The inevitable result of this was inconsistency in the coolant from one day to the next. This created the danger of a critical breakdown in the chemistry of the coolant, due to the cumulative effects of different daily adjustments.
"No one knew how they were changing the coolant's condition," he says. "Add too much of some additive, and you may alter the pH to a level where it affects the health of the operator or no longer provides good operating conditions. Add too little, and you may promote fungus or bacteria."
Today, the contractor holds the coolant to a more narrow range of parameters, because the lab's measurements allow technicians to work from more specific information. Some additives the plant once used to adjust the condition of the coolant on the fly have been eliminated. And when the condition of the coolant moves too far beyond an acceptable control limit, the lab personnel have it sent to the dirty coolant holding tank. Here it awaits the next visit from the recycling truck.
"Dirty" and "clean" holding tanks are features of all of Fluid Recycling Service's customers, whether or not the company also monitors the coolant on-site. A shop draws fresh coolant from the clean tank, while sending fluid from sump changes, drainage, or skimming into the dirty tank. The capacity of each tank is typically 1,000 to 3,000 gallons. In general, the capacity is chosen to provide enough supply to last between recycling visits scheduled once per month.
Coolant in the dirty tank can be contaminated with tramp oil, chips, metal fines, bacteria, mold, or all of the above. This coolant has lost its pastel color, and its fruity scent has been replaced by a sulfury smell more like rotten eggs. To make this fluid usable again, the technician in the mobile recycling unit sends it through a series of decontamination processes.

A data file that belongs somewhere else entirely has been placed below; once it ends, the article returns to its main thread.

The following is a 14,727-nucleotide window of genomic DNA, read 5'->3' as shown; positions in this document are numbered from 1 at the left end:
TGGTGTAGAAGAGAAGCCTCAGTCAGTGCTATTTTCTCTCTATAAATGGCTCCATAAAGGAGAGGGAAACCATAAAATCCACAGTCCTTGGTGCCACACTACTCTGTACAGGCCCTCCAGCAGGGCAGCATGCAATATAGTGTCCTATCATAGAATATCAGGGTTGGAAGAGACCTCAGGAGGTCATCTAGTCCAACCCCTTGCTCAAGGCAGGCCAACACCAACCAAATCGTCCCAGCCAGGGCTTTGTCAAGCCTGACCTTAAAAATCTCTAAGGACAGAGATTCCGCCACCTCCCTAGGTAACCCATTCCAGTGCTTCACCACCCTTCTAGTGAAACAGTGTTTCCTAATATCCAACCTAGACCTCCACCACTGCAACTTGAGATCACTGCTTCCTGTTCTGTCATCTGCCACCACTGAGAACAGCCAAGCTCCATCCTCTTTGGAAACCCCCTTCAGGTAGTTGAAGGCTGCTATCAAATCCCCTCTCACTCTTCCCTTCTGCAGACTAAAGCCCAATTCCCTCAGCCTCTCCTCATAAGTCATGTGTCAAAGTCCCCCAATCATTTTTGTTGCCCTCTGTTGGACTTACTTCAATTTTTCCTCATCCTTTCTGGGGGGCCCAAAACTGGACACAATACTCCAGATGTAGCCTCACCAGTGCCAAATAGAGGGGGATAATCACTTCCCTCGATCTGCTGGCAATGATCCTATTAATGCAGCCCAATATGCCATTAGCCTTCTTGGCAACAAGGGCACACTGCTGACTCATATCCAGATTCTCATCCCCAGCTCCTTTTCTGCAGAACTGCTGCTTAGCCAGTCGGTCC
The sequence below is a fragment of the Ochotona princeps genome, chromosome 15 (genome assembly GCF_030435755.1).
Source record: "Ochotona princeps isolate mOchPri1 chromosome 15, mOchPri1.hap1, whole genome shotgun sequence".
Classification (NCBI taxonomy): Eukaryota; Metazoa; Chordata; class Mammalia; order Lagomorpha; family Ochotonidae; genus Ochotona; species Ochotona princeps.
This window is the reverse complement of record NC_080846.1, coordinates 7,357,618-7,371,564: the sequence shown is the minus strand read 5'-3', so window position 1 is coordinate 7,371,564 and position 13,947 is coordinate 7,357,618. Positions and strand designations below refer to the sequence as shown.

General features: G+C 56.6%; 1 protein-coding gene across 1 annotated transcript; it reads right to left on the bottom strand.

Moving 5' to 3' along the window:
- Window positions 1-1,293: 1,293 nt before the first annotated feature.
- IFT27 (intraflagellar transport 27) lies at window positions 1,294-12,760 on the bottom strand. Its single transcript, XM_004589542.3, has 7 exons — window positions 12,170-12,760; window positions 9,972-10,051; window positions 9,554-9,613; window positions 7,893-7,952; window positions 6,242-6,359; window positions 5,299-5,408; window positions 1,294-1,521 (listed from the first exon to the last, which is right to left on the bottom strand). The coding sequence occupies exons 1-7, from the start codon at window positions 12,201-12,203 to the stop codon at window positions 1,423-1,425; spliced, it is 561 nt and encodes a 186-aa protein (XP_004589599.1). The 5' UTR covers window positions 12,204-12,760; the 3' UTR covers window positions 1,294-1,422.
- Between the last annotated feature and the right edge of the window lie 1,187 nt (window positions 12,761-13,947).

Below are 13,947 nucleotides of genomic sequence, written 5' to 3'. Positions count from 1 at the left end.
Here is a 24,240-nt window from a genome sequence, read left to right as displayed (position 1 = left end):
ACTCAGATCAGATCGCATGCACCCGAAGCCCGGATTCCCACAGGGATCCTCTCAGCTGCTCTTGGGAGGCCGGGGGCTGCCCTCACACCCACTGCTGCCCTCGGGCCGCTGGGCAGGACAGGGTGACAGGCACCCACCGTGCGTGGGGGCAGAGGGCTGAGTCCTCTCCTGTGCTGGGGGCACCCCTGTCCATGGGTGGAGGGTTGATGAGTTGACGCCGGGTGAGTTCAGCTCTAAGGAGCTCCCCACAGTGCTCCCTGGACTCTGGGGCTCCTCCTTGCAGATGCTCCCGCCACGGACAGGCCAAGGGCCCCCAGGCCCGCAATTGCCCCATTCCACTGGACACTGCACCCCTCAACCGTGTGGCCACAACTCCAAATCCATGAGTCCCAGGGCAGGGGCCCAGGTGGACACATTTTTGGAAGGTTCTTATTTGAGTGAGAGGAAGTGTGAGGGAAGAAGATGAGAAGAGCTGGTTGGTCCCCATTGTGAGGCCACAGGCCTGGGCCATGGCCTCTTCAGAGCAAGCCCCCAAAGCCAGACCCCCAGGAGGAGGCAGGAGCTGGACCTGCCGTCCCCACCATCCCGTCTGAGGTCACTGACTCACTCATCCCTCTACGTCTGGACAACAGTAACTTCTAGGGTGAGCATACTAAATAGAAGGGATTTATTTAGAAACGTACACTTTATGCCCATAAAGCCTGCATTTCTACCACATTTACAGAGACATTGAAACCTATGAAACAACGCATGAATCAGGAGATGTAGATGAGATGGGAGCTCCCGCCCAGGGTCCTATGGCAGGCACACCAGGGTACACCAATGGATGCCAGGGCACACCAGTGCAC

The first step is to skim off whatever tramp oil is floating on top of the dirty coolant tank. The recycling technician does this before bringing the coolant into the truck.
Once inside the vehicle, the coolant passes through a succession of strainers and graduated filters. The progression is designed to remove smaller and smaller chips, and other contaminants. Free of this large particulate, the fluid is then heated and pasteurized—like milk—to remove bacteria and mold. While the coolant is being heated, it is also spun; it passes through a centrifuge, which removes whatever tramp oil is left, as well as any metal fines that proved too small for the filters. The fluid is then cooled and routed to the clean tank. It is tested for concentration and purity, and supplemented with additional water, coolant concentrate, and/or biocide as needed. Thus the shop receives usable coolant, cleaned to those conditions agreed upon in the contract with the recycling service. The recycling technician leaves a written report of the latest fluid analysis after every visit.
The process is not waste-free. The tramp oil, for example, must be disposed of using a licensed waste hauler. There is also the solid waste from the filters, which may or may not require special handling. However, the combined disposal costs for these two byproducts should be tiny compared to the previous cost of disposing of this same material along with all of the coolant. A third byproduct of coolant recycling is the metal fines drawn out by the centrifuge. These can be added to whatever system the shop already has in place for recycling chips.
To Each His Own
Mr. Bond sees another advantage to fluid recycling beyond the cost savings. Because his plant keeps employees of the recycling contractor on-site, he is not required to think much about fluid management himself. Nor are any of the plant's employees.
"We no longer rely on our own refractometer readings; we don't have to," he says. "Instead, we focus on our specialty—machining brake parts—and let a different specialist worry about our coolant."blog comments powered by Disqus